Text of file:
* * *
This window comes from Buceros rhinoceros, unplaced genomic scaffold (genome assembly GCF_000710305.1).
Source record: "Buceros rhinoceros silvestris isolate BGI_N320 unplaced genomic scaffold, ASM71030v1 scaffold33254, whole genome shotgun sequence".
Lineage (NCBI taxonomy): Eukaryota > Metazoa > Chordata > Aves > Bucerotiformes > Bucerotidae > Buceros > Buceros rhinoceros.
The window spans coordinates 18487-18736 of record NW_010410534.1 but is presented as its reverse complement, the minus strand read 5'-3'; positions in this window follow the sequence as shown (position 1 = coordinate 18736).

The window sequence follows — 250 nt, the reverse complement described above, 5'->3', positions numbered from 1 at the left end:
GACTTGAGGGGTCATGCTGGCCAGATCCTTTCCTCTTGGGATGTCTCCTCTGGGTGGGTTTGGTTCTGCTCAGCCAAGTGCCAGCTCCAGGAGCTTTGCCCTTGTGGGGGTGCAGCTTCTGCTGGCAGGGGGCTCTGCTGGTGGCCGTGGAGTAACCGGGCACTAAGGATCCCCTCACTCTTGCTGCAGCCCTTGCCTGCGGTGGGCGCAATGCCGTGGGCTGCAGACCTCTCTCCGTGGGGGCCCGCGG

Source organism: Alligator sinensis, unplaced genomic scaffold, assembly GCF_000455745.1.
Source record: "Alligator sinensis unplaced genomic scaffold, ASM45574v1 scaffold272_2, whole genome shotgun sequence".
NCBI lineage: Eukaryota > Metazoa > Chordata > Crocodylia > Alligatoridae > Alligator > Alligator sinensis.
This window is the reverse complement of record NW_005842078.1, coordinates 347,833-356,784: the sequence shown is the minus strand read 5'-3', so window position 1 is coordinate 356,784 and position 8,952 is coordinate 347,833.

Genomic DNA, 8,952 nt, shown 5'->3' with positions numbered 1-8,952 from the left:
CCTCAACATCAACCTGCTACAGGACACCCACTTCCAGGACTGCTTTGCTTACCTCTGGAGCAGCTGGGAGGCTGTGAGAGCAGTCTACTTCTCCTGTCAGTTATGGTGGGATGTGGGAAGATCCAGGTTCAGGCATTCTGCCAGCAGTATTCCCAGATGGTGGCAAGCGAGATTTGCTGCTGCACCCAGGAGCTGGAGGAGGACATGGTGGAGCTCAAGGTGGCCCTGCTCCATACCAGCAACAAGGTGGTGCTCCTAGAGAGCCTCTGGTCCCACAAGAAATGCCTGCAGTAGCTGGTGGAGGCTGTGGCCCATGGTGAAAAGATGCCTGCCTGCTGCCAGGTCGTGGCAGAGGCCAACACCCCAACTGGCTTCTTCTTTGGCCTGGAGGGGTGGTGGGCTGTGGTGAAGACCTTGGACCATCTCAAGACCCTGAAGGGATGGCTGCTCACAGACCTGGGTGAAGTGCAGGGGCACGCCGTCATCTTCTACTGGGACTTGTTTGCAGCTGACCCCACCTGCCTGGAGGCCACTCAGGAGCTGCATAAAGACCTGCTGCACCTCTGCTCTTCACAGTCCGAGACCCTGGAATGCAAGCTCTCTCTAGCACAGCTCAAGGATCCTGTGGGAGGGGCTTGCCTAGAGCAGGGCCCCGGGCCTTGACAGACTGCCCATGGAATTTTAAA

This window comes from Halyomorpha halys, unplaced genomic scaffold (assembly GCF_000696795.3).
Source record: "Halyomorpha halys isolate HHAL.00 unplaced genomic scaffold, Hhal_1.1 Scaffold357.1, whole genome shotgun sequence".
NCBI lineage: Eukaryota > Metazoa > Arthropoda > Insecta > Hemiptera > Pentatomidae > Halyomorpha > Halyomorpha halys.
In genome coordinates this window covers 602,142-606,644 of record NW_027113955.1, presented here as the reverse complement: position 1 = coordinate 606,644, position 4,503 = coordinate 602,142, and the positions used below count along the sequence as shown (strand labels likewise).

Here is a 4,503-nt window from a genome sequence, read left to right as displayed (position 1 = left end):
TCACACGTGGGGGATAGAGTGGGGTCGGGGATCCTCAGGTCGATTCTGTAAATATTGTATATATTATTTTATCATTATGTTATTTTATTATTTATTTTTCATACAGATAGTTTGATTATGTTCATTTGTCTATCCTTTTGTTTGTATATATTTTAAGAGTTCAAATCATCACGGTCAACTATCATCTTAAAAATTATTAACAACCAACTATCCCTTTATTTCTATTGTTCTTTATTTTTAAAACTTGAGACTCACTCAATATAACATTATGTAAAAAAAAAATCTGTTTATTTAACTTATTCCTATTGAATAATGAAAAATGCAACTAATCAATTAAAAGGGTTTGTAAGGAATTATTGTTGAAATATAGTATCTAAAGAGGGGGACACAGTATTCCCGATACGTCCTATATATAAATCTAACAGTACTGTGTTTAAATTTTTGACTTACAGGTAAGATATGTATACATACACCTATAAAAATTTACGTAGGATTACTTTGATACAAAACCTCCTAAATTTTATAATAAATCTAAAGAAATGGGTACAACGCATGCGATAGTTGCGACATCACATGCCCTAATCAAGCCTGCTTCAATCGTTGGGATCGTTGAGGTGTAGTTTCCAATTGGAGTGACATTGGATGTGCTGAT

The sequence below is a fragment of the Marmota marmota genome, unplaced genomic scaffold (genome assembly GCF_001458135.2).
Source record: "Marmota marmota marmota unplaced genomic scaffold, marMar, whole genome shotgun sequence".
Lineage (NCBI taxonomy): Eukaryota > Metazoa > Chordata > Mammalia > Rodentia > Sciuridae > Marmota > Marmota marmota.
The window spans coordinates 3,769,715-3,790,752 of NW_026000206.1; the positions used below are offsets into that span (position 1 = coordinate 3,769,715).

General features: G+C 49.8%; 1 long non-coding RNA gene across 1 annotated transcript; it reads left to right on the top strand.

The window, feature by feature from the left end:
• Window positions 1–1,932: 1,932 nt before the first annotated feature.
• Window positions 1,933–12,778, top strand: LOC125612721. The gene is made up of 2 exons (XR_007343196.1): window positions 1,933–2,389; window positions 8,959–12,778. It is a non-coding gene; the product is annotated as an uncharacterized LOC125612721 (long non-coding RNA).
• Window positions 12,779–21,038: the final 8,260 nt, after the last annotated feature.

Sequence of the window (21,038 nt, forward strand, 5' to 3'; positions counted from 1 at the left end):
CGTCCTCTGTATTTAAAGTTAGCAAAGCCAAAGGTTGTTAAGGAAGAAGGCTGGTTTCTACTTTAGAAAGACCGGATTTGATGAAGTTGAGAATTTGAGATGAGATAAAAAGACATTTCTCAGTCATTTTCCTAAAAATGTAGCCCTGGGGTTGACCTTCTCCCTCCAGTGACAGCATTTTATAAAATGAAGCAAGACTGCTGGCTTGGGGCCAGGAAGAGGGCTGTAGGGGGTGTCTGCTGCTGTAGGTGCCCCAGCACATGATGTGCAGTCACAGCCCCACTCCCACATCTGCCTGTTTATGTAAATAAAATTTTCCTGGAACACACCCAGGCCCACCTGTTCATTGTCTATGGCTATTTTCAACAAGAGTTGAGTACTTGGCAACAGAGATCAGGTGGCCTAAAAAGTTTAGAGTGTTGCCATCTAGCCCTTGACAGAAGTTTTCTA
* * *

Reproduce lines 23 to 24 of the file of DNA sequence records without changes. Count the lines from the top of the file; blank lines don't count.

General features: G+C 49.8%; 1 long non-coding RNA gene across 1 annotated transcript; it reads left to right on the top strand.

The window, feature by feature from the left end: